AK: Camera Obscura (2020) comprises four large-format analog prints. Each photograph is shot from above, closely framed to show what appears to be a bare torso and a mirror that partially reflects it. However, this torso is a hyperreal polyester resin impression and a concave object. If you look closely at the photographs, the shadows will reveal the reverse of what your eyes expect: the rib cage and sternum sink inward where they should protrude, and the belly button extends outward to a sharp peak.
I don’t differentiate my photographs from my sculptures. What is most important, for me, is the idea. Whether the idea becomes a photograph or a sculpture is not a big concern of mine. That is just part of the artistic process itself. Chromogenic prints are just another material, like marble or polyester (albeit in two dimensions). Camera Obscura is a good example of choosing a suitable material since it began as an object. Then, I added the proper lighting, angle, and cropping onto the object before turning it into a photograph—the optimal medium, I think, for this idea to communicate its meaning.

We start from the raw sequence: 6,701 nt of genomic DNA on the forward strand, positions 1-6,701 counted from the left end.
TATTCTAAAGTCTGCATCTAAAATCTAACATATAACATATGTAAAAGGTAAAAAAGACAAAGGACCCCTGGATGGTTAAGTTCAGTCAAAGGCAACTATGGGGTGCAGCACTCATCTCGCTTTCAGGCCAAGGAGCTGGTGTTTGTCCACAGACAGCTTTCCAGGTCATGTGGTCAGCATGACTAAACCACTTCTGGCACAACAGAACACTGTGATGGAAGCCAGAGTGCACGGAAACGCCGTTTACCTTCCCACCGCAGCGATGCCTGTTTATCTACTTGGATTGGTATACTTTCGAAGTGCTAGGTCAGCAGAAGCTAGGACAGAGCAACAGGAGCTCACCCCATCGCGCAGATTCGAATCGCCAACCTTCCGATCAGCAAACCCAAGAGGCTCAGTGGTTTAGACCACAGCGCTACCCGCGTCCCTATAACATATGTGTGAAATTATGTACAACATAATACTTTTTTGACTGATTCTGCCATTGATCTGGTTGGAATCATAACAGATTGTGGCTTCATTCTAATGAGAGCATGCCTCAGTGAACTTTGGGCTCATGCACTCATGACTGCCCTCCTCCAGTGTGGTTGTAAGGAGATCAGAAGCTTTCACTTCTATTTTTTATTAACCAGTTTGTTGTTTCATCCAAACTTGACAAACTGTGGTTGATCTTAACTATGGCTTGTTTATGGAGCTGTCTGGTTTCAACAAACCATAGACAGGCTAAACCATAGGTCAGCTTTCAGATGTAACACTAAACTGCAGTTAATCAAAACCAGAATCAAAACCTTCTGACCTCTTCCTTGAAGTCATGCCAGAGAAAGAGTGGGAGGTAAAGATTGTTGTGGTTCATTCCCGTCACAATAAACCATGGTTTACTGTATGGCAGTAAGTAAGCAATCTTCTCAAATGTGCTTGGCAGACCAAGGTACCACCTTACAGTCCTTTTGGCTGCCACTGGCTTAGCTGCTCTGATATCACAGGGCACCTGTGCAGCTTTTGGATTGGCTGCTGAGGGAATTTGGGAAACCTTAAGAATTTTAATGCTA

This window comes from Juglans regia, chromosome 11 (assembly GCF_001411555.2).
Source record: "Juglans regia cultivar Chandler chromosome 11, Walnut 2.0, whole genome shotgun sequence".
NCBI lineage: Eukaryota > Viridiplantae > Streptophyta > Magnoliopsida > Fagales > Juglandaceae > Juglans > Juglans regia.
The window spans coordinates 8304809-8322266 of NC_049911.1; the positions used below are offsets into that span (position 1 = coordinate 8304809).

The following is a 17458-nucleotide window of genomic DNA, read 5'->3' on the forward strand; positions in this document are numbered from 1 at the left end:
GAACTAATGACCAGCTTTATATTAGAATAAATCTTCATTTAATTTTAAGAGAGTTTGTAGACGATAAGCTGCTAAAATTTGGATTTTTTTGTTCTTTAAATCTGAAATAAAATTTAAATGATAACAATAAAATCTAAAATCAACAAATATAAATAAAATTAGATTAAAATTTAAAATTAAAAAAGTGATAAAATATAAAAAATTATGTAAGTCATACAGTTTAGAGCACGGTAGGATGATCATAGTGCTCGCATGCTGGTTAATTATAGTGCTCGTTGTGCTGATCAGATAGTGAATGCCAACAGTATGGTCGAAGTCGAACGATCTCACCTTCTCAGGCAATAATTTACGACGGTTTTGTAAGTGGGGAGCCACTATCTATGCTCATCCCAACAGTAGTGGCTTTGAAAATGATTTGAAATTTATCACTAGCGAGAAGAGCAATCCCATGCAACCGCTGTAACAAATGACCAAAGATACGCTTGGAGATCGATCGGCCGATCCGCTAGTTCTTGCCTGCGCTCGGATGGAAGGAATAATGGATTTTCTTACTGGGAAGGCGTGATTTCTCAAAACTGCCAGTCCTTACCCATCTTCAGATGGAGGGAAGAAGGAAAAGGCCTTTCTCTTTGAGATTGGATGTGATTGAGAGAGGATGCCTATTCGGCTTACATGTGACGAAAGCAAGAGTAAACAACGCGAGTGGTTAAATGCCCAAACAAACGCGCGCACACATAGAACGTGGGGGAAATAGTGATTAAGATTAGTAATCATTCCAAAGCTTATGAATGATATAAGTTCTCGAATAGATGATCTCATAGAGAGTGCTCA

With the Flesh Cloud series (and Mist Mother etc.), photography was the more obvious choice of medium since it would be unnecessarily challenging to manifest this idea differently. It also plays with the tradition of photography and filmmaking.
VB: Jin, at GALLERY2, you present a series of small-scale works named ALLELE (2022), which reminds me of your investigation into image sampling, layering, algorithms, and Frontier Optics, which you are a pioneer of. As someone who had the chance to visit your studio in Mullae-dong, learn the process, and be fascinated by it, I would like to ask you if you could guide our readers through it as well.
JM: Like most of my work, the ongoing ALLELE (2021-2023) sequence of paintings began with a conversation. Aptly, this was through an introduction to the study of epigenetics via Cecilia.
My work can be organized into groupings and one of them is the idea of Autobiographical Abstraction. When I began the RETURN project in 2019, I started with a self-portrait and sampled components of this painting to create 2 works, FATHER (2020) and MATRIARCH (2020-2021). These were in turn sampled and became the source for around 10 pieces, all uniformly-sized, which bear the title GENEALOGY (2021). When Cecilia and I had a conversation about them, she mentioned this idea of epigenetics, which are the environmental and contextual influences, especially psychology and trauma, which can directly influence our core DNA. In researching the idea further, I came upon “allele” which is the term used to differentiate the slight but significant distinctions in our DNA. The small paintings, which were made from this sort of family tree with the self-portrait FATHER, MATRIARCH, and the GENEALOGY pieces, are another step inwards in the evolution of the work.